Professor Alexandra Wilson
Follow Alexandra on Twitter: @amwilson_opera
Alexandra Wilson (Co-Founder and Co-Director of OBERTO, with Barbara Eichner) is Professor of Music and Cultural History at Oxford Brookes University.
Alexandra is a musicologist and cultural historian specialising in late nineteenth- and twentieth-century opera viewed within its critical, cultural and political contexts. A particular focus of her research has been the reception and politicisation of Puccini’s works: her monograph, The Puccini Problem: Opera, Nationalism, and Modernity (Cambridge University Press, 2007) was awarded the American Musicological Society’s Lewis Lockwood Award for a work of outstanding musicological scholarship.
Alexandra’s new book, Opera in the Jazz Age: Cultural Politics in 1920s Britain, will be published by Oxford University Press in 2019, and considers the complex place of opera in the 1920s ‘battle of the brows’. She is also completing a book for OUP about Puccini’s La bohème, aimed at general readers. Alexandra has been awarded a Leverhulme Major Research Fellowship for the academic years 2018-2021 in order to work on a new, large-scale project tracing the historical roots of current stereotypes about opera and elitism.
In addition to her academic work, Alexandra undertakes much high-profile public engagement and media work. She can be heard regularly on BBC Radio 3 and has written programme essays, given talks and recorded podcasts or interviews for the leading UK opera companies. Radio 4’s PM programme recently called her ‘a real ambassador for opera’. Her book, Opera: A Beginner’s Guide (Oneworld, 2010), seeks to demystify opera and demonstrate its relevance to contemporary life.
Dr Barbara Eichner
Follow Barbara on Twitter: @BarbaraEichner
Barbara Eichner (Co-Founder and Co-Director) is a music historian who counts, among her many and varied interests, the stage works of Richard Wagner and Richard Strauss in their historical, cultural and aesthetic contexts. Several chapters of her monograph History in Mighty Sounds: Musical Constructions of German National Identity, 1848-1914 (Boydell, 2012) investigate the role of opera in the formation of a German national identity in the second half of the ‘long’ nineteenth century. She is particularly interested in works that are rooted in national myth and history (e.g. the Nibelungs or ‘Hermann the German’), and the question of transnational and cross-cultural transfer and reception. She wrote the entries on ‘German national identity’ and Lohengrin for the Cambridge Wagner Encyclopedia edited by Nicholas Vazsonyi, and contributed a chapter on ‘Richard Wagner’s Medieval Visions’ for The Oxford Handbook of Music and Medievalism as well as a chapter about the reception of the Ring to the Cambridge Companion to Wagner’s Ring. Sometimes she even brings together her main research interests – nineteenth-century opera and early-modern monastic music –, like in this open-access contribution to the book Performing Music History.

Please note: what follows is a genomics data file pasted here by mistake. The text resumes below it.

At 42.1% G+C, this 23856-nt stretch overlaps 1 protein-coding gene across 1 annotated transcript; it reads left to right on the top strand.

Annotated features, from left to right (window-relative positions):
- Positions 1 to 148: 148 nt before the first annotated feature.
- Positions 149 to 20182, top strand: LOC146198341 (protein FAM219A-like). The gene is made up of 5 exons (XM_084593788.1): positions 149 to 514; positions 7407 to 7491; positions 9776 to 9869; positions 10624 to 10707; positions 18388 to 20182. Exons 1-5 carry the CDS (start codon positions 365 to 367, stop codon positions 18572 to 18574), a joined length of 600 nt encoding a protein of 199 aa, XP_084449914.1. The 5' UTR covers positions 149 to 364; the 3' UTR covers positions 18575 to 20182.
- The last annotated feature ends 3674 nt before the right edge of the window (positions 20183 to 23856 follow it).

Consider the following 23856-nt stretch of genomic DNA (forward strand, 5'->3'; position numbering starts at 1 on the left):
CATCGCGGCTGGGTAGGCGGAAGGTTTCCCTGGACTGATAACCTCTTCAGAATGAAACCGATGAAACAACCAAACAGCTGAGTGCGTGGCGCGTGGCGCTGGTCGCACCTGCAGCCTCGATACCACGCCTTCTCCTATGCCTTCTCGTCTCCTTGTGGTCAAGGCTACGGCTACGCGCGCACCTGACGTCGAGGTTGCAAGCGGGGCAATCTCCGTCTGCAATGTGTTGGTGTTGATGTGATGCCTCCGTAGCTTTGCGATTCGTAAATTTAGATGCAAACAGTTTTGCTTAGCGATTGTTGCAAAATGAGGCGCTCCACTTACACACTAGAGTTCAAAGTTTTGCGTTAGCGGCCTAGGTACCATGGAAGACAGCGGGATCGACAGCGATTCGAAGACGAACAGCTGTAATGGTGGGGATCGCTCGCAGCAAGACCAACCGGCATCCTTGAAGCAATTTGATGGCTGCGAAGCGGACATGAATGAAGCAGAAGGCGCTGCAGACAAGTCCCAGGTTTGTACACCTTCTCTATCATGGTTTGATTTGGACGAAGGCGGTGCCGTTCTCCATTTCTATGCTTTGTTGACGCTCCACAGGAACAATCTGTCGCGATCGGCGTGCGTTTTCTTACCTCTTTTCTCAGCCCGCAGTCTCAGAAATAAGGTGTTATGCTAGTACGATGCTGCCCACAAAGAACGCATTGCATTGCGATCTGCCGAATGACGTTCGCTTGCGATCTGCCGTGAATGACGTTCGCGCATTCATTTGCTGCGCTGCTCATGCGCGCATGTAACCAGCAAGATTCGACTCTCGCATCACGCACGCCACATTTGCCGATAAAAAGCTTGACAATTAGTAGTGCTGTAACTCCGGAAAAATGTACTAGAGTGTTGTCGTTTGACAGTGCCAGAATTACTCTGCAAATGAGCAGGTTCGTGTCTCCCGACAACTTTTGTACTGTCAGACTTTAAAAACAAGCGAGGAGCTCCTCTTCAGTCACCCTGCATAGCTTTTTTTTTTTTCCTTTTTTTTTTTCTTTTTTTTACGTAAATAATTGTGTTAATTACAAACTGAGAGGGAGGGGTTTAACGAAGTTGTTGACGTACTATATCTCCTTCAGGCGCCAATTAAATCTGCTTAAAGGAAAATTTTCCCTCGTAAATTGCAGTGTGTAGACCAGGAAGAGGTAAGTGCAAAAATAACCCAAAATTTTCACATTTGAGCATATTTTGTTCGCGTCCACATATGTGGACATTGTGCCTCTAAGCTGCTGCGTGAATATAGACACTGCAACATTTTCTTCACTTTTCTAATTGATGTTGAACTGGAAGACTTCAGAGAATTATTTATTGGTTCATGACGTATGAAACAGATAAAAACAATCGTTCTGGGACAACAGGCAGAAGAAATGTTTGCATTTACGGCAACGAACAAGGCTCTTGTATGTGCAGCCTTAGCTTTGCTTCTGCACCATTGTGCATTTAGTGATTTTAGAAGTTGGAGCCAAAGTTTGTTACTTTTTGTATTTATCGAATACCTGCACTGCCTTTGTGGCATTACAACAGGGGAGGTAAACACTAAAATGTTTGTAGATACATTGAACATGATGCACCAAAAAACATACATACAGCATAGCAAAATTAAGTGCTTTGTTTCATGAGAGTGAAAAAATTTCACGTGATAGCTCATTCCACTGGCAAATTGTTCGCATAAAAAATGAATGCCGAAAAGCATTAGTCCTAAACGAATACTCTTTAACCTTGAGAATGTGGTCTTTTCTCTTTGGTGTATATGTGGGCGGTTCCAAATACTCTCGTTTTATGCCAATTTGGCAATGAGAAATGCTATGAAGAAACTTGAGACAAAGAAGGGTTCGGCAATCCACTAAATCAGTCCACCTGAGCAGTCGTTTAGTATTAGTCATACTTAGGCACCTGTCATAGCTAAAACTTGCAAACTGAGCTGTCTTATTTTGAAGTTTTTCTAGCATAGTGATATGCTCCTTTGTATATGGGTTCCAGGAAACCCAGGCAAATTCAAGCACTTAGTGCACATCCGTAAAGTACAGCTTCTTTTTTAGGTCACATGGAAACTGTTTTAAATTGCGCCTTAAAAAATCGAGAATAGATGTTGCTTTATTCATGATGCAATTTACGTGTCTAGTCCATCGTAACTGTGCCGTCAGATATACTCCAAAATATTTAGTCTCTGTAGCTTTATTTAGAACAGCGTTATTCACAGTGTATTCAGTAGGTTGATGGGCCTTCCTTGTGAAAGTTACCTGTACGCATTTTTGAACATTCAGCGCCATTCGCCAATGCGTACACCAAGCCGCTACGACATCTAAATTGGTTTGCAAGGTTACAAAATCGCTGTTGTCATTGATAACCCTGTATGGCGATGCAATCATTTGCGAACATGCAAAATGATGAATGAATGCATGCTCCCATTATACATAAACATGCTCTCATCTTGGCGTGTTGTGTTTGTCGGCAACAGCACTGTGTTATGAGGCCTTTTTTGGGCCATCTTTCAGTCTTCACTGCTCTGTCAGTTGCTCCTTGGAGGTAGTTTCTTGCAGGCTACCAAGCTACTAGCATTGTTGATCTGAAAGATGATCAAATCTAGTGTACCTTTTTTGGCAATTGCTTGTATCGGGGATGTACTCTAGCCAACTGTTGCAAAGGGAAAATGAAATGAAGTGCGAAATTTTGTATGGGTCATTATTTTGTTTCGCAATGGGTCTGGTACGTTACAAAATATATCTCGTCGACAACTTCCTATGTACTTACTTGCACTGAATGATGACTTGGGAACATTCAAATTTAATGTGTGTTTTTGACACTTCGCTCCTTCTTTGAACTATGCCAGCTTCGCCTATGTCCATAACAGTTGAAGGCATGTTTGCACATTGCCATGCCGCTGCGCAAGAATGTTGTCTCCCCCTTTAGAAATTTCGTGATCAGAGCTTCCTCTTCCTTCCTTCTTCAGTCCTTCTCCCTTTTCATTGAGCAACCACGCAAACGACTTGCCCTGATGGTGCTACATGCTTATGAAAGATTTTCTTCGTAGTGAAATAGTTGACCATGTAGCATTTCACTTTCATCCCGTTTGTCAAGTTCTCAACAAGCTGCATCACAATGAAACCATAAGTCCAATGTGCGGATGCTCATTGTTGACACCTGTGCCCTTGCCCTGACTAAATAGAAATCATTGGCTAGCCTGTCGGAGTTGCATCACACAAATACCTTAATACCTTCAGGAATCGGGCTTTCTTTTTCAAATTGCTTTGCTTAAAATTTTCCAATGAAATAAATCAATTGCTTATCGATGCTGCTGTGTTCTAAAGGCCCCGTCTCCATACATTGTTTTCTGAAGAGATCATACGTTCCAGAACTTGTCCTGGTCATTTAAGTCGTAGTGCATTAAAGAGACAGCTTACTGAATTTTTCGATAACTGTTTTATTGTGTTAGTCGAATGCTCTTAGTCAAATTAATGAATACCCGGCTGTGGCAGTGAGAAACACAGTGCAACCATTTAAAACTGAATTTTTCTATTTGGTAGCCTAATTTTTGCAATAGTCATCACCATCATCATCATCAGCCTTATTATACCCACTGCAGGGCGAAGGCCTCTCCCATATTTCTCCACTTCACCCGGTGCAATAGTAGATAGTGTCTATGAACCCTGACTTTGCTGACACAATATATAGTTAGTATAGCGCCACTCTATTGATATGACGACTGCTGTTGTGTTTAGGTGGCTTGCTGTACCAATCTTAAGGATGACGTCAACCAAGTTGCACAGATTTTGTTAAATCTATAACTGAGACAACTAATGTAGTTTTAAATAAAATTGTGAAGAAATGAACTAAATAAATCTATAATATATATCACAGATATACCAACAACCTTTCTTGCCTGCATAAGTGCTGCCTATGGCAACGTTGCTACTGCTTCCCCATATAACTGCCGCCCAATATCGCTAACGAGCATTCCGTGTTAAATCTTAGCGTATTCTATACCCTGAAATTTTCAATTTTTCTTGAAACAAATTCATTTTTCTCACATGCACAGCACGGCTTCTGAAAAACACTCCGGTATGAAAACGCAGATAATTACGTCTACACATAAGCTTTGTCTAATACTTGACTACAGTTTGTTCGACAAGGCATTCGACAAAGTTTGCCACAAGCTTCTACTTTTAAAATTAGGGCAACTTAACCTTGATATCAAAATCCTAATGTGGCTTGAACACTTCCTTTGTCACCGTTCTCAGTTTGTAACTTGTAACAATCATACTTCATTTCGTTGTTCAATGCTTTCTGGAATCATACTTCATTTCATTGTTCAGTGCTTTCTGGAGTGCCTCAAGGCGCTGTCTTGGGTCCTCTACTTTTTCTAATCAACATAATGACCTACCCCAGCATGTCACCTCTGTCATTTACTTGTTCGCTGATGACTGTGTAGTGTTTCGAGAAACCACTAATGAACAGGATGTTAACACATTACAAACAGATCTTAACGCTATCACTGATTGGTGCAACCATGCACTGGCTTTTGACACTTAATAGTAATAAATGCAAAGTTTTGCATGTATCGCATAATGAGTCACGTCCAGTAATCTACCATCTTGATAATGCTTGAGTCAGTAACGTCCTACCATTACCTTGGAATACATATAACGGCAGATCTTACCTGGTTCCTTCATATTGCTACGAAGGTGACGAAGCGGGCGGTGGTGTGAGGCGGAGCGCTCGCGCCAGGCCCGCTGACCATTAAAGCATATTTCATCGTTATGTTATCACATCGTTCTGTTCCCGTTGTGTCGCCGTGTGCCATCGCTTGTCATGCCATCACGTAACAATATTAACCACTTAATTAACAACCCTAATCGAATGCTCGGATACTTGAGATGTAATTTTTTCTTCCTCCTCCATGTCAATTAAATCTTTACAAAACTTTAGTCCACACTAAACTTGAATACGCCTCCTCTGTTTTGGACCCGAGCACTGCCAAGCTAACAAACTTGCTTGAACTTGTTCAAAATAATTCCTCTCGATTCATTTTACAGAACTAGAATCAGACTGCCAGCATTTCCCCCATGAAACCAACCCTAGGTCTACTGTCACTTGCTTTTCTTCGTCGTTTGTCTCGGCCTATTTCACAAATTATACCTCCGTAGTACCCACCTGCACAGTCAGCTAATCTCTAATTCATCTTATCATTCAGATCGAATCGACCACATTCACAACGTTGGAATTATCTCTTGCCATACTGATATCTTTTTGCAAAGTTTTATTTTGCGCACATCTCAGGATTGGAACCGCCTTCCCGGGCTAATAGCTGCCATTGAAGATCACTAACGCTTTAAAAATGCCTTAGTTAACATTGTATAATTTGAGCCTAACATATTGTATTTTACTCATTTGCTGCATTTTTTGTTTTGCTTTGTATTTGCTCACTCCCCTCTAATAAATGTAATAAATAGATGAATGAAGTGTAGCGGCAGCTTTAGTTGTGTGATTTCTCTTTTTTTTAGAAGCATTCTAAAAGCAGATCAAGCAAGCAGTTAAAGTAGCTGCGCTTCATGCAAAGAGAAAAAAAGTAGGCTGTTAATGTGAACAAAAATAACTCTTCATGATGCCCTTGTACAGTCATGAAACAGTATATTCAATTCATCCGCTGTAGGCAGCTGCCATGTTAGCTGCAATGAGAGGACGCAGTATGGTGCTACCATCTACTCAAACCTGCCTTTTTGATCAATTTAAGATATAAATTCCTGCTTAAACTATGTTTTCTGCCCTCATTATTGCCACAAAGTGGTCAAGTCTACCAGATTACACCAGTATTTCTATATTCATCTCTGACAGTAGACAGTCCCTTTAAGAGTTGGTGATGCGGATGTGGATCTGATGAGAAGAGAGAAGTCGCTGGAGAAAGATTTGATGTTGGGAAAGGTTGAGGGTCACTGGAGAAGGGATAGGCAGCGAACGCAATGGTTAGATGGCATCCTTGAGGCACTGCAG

Barbara regularly participates in broadcasts from the Royal Opera House for BBC Opera on 3, most recently Tannhäuser, Die Meistersinger von Nürnberg and Lohengrin. She has contributed to online opera guides such as Wagner: Making a National Hero and writes programme notes for the orchestras and choruses of the Bavarian Radio. Barbara also regularly speaks at outreach events, such as the ‘Insight’ events of Garsington Opera (on Verdi’s Falstaff) and the Royal Opera House (on Wagner’s Ring), and gives pre-concert talks, e.g. for the BBC Proms Extra series in 2016 and 2019.
Dr Alessandra Palidda